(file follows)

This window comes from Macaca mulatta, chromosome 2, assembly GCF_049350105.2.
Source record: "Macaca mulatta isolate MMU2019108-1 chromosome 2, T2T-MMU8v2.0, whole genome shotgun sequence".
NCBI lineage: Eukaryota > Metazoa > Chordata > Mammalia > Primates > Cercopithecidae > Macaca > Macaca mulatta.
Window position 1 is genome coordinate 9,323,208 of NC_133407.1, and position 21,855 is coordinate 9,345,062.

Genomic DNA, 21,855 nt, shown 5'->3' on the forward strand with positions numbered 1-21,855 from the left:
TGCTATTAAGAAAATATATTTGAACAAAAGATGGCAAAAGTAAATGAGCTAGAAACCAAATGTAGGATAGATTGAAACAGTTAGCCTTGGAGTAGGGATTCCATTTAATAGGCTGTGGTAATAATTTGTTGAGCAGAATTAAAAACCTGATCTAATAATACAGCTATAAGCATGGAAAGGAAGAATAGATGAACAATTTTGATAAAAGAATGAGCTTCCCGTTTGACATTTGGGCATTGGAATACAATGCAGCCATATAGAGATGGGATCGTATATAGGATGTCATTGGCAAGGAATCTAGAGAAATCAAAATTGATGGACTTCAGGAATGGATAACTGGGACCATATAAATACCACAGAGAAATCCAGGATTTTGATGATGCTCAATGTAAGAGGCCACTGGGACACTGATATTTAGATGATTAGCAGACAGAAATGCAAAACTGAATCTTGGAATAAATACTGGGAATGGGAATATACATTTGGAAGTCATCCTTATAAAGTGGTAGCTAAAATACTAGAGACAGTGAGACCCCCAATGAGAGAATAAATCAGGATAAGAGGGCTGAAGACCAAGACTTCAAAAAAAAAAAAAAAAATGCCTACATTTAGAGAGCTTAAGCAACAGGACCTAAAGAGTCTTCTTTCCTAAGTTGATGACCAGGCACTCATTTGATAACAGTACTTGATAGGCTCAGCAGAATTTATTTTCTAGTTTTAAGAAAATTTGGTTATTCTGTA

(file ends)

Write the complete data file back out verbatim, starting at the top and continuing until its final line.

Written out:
This window comes from Macaca mulatta, chromosome 2, assembly GCF_049350105.2.
Source record: "Macaca mulatta isolate MMU2019108-1 chromosome 2, T2T-MMU8v2.0, whole genome shotgun sequence".
NCBI lineage: Eukaryota > Metazoa > Chordata > Mammalia > Primates > Cercopithecidae > Macaca > Macaca mulatta.
Window position 1 is genome coordinate 9,323,208 of NC_133407.1, and position 21,855 is coordinate 9,345,062.

Genomic DNA, 21,855 nt, shown 5'->3' on the forward strand with positions numbered 1-21,855 from the left:
TGCTATTAAGAAAATATATTTGAACAAAAGATGGCAAAAGTAAATGAGCTAGAAACCAAATGTAGGATAGATTGAAACAGTTAGCCTTGGAGTAGGGATTCCATTTAATAGGCTGTGGTAATAATTTGTTGAGCAGAATTAAAAACCTGATCTAATAATACAGCTATAAGCATGGAAAGGAAGAATAGATGAACAATTTTGATAAAAGAATGAGCTTCCCGTTTGACATTTGGGCATTGGAATACAATGCAGCCATATAGAGATGGGATCGTATATAGGATGTCATTGGCAAGGAATCTAGAGAAATCAAAATTGATGGACTTCAGGAATGGATAACTGGGACCATATAAATACCACAGAGAAATCCAGGATTTTGATGATGCTCAATGTAAGAGGCCACTGGGACACTGATATTTAGATGATTAGCAGACAGAAATGCAAAACTGAATCTTGGAATAAATACTGGGAATGGGAATATACATTTGGAAGTCATCCTTATAAAGTGGTAGCTAAAATACTAGAGACAGTGAGACCCCCAATGAGAGAATAAATCAGGATAAGAGGGCTGAAGACCAAGACTTCAAAAAAAAAAAAAAAAATGCCTACATTTAGAGAGCTTAAGCAACAGGACCTAAAGAGTCTTCTTTCCTAAGTTGATGACCAGGCACTCATTTGATAACAGTACTTGATAGGCTCAGCAGAATTTATTTTCTAGTTTTAAGAAAATTTGGTTATTCTGTA